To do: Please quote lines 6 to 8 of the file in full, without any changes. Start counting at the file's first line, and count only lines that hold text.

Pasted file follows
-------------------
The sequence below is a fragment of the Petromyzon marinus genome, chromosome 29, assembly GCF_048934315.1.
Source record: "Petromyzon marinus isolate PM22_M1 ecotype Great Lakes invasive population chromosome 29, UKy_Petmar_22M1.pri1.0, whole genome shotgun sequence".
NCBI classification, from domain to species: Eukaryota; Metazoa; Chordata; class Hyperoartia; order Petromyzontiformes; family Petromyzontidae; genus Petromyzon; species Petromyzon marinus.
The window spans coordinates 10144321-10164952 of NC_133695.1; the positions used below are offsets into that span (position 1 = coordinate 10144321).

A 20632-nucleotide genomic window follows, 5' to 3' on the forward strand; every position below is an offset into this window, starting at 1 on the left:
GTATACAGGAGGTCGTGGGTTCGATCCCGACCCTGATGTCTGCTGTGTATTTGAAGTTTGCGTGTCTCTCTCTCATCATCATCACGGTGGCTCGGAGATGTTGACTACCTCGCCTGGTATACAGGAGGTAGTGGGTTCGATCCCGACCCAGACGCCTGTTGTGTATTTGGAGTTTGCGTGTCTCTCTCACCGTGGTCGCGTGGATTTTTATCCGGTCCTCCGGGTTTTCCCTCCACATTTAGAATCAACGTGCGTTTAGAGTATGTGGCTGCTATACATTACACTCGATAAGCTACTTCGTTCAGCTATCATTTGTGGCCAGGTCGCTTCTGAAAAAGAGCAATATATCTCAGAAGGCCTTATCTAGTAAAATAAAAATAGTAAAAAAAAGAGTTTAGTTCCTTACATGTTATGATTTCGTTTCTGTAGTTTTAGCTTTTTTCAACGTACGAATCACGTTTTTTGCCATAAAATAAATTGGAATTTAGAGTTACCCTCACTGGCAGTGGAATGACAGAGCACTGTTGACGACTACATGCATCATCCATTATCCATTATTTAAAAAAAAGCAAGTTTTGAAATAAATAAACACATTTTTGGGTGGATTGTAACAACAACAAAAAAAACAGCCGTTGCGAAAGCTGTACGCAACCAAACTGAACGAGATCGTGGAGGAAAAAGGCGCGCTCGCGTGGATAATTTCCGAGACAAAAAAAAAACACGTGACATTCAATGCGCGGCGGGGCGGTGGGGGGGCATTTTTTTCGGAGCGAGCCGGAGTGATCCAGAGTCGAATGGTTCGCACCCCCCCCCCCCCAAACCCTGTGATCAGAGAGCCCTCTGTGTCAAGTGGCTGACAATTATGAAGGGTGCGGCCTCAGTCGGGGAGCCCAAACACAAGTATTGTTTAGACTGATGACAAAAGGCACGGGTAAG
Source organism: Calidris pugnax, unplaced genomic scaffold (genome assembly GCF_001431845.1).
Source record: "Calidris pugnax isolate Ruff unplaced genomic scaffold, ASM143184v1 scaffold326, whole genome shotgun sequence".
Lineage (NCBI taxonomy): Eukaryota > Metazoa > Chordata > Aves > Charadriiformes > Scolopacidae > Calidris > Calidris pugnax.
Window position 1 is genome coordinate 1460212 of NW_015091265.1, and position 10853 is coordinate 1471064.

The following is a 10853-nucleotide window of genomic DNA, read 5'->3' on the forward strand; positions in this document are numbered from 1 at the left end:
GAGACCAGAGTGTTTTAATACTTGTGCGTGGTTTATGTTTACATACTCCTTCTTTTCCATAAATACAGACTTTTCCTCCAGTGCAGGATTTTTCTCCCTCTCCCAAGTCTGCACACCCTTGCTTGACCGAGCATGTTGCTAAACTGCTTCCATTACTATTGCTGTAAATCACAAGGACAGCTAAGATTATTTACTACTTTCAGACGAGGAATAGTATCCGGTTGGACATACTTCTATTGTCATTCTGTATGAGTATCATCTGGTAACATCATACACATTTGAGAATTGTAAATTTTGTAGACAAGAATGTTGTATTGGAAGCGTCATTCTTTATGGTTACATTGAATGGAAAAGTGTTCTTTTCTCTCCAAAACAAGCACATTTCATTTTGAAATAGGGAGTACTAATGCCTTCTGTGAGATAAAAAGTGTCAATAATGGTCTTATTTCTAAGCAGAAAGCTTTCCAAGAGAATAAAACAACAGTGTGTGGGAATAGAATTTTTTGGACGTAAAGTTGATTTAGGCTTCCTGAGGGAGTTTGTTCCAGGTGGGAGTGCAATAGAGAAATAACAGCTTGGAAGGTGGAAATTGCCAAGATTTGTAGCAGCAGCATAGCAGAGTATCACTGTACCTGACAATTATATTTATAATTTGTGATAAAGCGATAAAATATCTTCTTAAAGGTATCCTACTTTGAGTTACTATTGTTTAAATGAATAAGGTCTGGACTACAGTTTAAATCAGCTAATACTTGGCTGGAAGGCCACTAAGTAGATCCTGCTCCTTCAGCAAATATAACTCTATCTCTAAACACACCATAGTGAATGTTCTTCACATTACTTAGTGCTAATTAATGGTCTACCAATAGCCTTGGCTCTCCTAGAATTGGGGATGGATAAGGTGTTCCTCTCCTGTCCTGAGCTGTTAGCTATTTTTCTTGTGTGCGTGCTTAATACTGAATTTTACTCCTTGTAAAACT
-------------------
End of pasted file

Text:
GTATACAGGAGGTCGTGGGTTCGATCCCGACCCTGATGTCTGCTGTGTATTTGAAGTTTGCGTGTCTCTCTCTCATCATCATCACGGTGGCTCGGAGATGTTGACTACCTCGCCTGGTATACAGGAGGTAGTGGGTTCGATCCCGACCCAGACGCCTGTTGTGTATTTGGAGTTTGCGTGTCTCTCTCACCGTGGTCGCGTGGATTTTTATCCGGTCCTCCGGGTTTTCCCTCCACATTTAGAATCAACGTGCGTTTAGAGTATGTGGCTGCTATACATTACACTCGATAAGCTACTTCGTTCAGCTATCATTTGTGGCCAGGTCGCTTCTGAAAAAGAGCAATATATCTCAGAAGGCCTTATCTAGTAAAATAAAAATAGTAAAAAAAAGAGTTTAGTTCCTTACATGTTATGATTTCGTTTCTGTAGTTTTAGCTTTTTTCAACGTACGAATCACGTTTTTTGCCATAAAATAAATTGGAATTTAGAGTTACCCTCACTGGCAGTGGAATGACAGAGCACTGTTGACGACTACATGCATCATCCATTATCCATTATTTAAAAAAAAGCAAGTTTTGAAATAAATAAACACATTTTTGGGTGGATTGTAACAACAACAAAAAAAACAGCCGTTGCGAAAGCTGTACGCAACCAAACTGAACGAGATCGTGGAGGAAAAAGGCGCGCTCGCGTGGATAATTTCCGAGACAAAAAAAAAACACGTGACATTCAATGCGCGGCGGGGCGGTGGGGGGGCATTTTTTTCGGAGCGAGCCGGAGTGATCCAGAGTCGAATGGTTCGCACCCCCCCCCCCCCAAACCCTGTGATCAGAGAGCCCTCTGTGTCAAGTGGCTGACAATTATGAAGGGTGCGGCCTCAGTCGGGGAGCCCAAACACAAGTATTGTTTAGACTGATGACAAAAGGCACGGGTAAG
Source organism: Calidris pugnax, unplaced genomic scaffold (genome assembly GCF_001431845.1).
Source record: "Calidris pugnax isolate Ruff unplaced genomic scaffold, ASM143184v1 scaffold326, whole genome shotgun sequence".